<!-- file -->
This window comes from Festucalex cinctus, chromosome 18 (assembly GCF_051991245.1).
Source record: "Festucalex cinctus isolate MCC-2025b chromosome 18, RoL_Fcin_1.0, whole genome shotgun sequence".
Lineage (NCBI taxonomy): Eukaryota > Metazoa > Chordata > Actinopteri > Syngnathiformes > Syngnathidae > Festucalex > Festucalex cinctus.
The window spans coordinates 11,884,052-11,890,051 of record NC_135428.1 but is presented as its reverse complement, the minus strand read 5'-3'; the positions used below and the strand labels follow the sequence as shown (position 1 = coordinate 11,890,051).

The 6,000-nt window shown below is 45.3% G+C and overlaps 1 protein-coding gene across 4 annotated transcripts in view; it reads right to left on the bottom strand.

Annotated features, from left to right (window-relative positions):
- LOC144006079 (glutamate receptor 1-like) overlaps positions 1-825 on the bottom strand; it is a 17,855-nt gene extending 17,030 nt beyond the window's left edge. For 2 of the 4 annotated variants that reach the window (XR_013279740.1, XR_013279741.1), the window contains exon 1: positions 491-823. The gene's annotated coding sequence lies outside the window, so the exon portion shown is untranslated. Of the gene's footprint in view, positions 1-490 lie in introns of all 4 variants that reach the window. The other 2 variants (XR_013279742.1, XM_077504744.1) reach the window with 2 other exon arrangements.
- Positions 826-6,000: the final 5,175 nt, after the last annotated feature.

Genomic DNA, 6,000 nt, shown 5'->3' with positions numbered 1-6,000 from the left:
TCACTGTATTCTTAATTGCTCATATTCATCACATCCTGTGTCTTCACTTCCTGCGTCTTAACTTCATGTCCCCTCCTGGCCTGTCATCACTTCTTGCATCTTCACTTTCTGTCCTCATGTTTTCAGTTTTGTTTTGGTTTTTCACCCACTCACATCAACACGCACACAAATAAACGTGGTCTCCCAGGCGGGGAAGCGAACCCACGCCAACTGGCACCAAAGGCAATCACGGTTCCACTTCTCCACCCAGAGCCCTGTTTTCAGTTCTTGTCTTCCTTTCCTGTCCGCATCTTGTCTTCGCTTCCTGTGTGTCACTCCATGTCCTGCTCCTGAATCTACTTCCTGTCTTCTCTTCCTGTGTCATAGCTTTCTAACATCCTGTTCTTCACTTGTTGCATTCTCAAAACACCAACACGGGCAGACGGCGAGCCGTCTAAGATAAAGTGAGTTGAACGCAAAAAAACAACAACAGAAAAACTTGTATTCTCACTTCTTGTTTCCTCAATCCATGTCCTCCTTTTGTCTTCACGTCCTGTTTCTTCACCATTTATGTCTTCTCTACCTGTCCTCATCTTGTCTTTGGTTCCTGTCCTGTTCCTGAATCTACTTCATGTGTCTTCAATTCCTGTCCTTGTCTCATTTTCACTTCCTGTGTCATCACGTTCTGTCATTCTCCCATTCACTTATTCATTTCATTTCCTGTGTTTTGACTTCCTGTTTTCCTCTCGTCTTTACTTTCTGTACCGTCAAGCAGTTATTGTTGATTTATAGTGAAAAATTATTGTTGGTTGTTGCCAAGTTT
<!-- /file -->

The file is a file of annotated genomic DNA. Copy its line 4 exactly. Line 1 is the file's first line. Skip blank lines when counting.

The window spans coordinates 11,884,052-11,890,051 of record NC_135428.1 but is presented as its reverse complement, the minus strand read 5'-3'; the positions used below and the strand labels follow the sequence as shown (position 1 = coordinate 11,890,051).